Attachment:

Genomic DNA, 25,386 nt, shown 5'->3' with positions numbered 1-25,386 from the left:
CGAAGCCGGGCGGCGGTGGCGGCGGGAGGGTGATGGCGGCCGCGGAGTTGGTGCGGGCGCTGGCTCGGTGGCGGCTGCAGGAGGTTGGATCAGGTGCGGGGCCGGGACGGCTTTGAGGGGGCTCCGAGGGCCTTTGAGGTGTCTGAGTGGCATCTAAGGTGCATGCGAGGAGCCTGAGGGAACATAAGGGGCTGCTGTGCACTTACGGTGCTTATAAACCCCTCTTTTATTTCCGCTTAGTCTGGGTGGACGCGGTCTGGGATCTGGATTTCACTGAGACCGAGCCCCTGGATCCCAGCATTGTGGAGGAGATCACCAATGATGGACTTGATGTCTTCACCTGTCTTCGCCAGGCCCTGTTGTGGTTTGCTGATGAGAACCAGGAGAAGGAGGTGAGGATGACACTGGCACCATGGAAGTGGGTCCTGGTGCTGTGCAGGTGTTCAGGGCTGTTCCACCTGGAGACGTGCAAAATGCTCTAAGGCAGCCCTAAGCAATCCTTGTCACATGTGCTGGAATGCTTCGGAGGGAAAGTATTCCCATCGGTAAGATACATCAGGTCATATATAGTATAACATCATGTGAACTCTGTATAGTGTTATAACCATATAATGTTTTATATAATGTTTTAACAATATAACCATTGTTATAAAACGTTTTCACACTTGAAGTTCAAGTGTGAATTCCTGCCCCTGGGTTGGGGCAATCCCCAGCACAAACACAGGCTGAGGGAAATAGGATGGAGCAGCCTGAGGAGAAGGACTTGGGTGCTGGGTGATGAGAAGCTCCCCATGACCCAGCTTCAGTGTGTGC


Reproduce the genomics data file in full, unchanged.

Genomic DNA, 25,386 nt, shown 5'->3' with positions numbered 1-25,386 from the left:
CGAAGCCGGGCGGCGGTGGCGGCGGGAGGGTGATGGCGGCCGCGGAGTTGGTGCGGGCGCTGGCTCGGTGGCGGCTGCAGGAGGTTGGATCAGGTGCGGGGCCGGGACGGCTTTGAGGGGGCTCCGAGGGCCTTTGAGGTGTCTGAGTGGCATCTAAGGTGCATGCGAGGAGCCTGAGGGAACATAAGGGGCTGCTGTGCACTTACGGTGCTTATAAACCCCTCTTTTATTTCCGCTTAGTCTGGGTGGACGCGGTCTGGGATCTGGATTTCACTGAGACCGAGCCCCTGGATCCCAGCATTGTGGAGGAGATCACCAATGATGGACTTGATGTCTTCACCTGTCTTCGCCAGGCCCTGTTGTGGTTTGCTGATGAGAACCAGGAGAAGGAGGTGAGGATGACACTGGCACCATGGAAGTGGGTCCTGGTGCTGTGCAGGTGTTCAGGGCTGTTCCACCTGGAGACGTGCAAAATGCTCTAAGGCAGCCCTAAGCAATCCTTGTCACATGTGCTGGAATGCTTCGGAGGGAAAGTATTCCCATCGGTAAGATACATCAGGTCATATATAGTATAACATCATGTGAACTCTGTATAGTGTTATAACCATATAATGTTTTATATAATGTTTTAACAATATAACCATTGTTATAAAACGTTTTCACACTTGAAGTTCAAGTGTGAATTCCTGCCCCTGGGTTGGGGCAATCCCCAGCACAAACACAGGCTGAGGGAAATAGGATGGAGCAGCCTGAGGAGAAGGACTTGGGTGCTGGGTGATGAGAAGCTCCCCATGACCCAGCTTCAGTGTGTGC